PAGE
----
Mystery Deepens as Cleveland Region Reports Almost 30 Missing Kids in Just Two Weeks, Many Without Photos |

A local police chief claimed that in his 33 years on the job, he had never seen anything like the almost 30 missing kid reports that came in during a two-week period at the beginning of May in the Cleveland region. 

According to Fox News Digital, Newburgh Heights Police Chief John Majoy, who is also the board president of the volunteer group Cleveland Missing, said that the number of missing children and teenagers between the ages of 12 and 17 has stayed at historic levels during the whole month. 

“There’s always peaks and valleys with missing persons, but this year it seems like an extraordinary year,” said Majoy, who heads up a police department in a suburb outside of Cleveland. 

“In 2023, for some reason, we’ve seen a lot more than we normally see, which is troubling in part because we don’t know what’s going on with some of these kids,” he said.


Between May 2 and May 16, the Cleveland Police Department received reports of disappearance from 27 children and teenagers. Majoy speculates that abductions are less common than runaways, but notes that young adolescents are especially vulnerable to predators who may be “wolves in sheep’s clothing.” Nobody seems to care about their disappearances until there’s an Amber Alert, and nobody is talking about them online. 

It’s a crime that goes unnoticed right beneath our noses, he remarked. The question now is, “Where are they?” What happens to them? They may be involved with drug dealing, prostitution farms, or gangs.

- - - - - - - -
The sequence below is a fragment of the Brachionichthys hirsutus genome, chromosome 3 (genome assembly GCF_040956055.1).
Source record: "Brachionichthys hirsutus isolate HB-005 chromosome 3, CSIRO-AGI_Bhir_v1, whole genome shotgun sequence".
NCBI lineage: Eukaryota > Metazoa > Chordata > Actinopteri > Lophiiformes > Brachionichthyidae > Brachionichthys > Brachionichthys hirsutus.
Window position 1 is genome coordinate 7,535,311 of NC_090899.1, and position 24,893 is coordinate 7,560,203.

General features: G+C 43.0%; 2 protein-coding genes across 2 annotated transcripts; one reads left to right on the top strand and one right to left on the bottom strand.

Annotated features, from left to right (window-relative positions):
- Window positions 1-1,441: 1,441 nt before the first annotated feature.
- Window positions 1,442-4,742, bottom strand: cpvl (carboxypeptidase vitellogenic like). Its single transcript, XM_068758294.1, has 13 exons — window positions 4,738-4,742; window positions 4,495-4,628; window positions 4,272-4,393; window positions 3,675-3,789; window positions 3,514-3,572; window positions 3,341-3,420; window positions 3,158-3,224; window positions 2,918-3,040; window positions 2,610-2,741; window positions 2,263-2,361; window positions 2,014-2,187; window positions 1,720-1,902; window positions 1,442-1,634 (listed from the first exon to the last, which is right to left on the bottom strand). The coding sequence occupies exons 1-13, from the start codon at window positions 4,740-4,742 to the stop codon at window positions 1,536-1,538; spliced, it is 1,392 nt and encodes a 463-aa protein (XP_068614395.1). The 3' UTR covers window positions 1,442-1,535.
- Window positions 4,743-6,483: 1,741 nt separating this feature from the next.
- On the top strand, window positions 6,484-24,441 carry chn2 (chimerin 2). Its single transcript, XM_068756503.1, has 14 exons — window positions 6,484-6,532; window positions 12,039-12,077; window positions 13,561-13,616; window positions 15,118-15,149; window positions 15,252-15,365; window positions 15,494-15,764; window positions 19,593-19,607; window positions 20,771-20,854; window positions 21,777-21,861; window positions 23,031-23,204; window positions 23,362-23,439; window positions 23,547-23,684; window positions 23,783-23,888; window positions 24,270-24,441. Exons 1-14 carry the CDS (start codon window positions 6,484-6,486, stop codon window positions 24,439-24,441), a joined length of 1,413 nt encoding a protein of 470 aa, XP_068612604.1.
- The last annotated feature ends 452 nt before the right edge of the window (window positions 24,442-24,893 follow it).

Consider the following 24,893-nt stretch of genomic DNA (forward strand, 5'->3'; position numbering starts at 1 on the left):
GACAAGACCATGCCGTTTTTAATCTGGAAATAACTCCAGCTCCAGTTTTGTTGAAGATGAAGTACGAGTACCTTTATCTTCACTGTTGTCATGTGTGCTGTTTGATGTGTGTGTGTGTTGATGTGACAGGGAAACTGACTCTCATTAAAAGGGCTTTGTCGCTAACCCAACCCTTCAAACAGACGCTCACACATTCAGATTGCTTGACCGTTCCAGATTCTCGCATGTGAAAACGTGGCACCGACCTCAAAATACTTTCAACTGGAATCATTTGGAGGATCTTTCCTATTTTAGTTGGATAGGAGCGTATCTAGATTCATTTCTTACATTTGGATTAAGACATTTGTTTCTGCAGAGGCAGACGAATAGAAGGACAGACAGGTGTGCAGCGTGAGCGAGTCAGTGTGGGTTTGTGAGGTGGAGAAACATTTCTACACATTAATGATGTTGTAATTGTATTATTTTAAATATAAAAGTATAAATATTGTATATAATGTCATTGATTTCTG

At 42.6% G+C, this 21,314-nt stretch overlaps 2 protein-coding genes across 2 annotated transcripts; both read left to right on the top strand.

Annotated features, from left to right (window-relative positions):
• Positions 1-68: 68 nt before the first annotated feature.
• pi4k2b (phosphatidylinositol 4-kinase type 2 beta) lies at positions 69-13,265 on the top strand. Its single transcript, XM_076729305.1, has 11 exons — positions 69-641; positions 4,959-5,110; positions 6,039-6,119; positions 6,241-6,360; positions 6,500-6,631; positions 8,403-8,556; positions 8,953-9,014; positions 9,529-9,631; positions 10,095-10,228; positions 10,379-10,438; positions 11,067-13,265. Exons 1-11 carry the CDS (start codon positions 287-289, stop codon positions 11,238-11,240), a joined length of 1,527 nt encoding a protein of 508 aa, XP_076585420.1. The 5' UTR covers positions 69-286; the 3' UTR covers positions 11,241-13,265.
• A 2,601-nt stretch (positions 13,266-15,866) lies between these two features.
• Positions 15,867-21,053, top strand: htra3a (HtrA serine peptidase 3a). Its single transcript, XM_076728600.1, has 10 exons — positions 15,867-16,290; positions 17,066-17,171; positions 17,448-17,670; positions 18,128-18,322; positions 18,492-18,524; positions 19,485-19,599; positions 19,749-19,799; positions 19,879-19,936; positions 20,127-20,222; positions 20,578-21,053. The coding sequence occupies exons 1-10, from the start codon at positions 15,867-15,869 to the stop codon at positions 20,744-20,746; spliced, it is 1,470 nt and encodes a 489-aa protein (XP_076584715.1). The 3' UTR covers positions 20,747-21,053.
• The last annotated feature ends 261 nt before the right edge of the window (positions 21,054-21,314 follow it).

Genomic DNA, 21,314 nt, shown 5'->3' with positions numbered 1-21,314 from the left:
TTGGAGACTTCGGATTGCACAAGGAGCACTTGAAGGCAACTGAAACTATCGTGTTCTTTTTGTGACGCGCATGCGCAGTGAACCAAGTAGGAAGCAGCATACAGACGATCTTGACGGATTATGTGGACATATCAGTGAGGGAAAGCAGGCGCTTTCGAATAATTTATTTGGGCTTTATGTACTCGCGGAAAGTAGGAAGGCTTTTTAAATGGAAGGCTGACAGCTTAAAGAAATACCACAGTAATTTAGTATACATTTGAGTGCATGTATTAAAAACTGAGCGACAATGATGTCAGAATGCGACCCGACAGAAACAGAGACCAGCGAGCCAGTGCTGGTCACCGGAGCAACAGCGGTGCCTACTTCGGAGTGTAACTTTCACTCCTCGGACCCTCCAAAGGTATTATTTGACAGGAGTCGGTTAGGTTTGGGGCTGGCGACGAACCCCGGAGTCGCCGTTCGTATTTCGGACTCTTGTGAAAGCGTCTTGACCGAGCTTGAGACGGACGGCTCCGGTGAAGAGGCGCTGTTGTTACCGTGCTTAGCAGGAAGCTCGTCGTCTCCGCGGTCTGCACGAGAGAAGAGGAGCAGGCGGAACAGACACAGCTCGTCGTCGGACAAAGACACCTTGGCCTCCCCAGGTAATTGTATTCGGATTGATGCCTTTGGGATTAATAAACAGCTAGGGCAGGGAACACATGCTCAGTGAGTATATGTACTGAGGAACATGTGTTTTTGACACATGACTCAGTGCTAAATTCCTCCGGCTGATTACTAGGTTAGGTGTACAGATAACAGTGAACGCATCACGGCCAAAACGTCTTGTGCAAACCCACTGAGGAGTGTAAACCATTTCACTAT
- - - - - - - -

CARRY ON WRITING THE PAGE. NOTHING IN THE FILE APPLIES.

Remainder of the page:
This is a contributing factor to the escalating crime rate in the Cleveland area. Majoy claimed that youngsters in need of protection turn to gangs, where they commit initiation crimes like carjackings and robberies, sell their bodies for money, or become drug addicts. The absence of images only serves to heighten concerns over this matter. Cleveland’s missing persons website has more empty squares labelled “Photo not available” than it has actual photos of the missing people. 

Majoy claims this causes several problems for the police. There’s no hope until we can find someone who knows that individual. The public, he added, is law enforcement’s “greatest asset” in missing people cases, so if the family has images, the police may utilize social media and broadcast messages to the public to amass tips and potential leads.

Cleveland Missing is a special non-profit organization serving the greater Cleveland area that helps missing individuals’ families find closure, conduct effective searches, and deal with the trauma of losing a loved one. 

Sylvia Colon and her cousin Gina DeJesus, who was 14 when kidnapper Ariel Castro took her hostage in 2004, started the organization. Colon told Fox News Digital, “Every family’s experience is different, but there are some things that are the same for everybody.” “Initially, there is skepticism, and then finger-pointing. Concerns like, “Where did we go wrong?” Have we overlooked something? “Oh, no, how are we going to track down this individual?” The uncertainty of our next steps.

“As time passes and the case remains unsolved for a year, two, or three, life occurs, too. You feel guilty because you can’t stop living your life while you keep looking.

Call (216) 623-7697 or send an email to [email protected] if you have any information on a missing individual in or around Cleveland. You may call Cleveland Missing at 216-232-6470 or visit them at 2937 West 25th St. 

Mystery Deepens as Cleveland Region Reports Almost 30 Missing Kids in Just Two Weeks, Many Without Photos |

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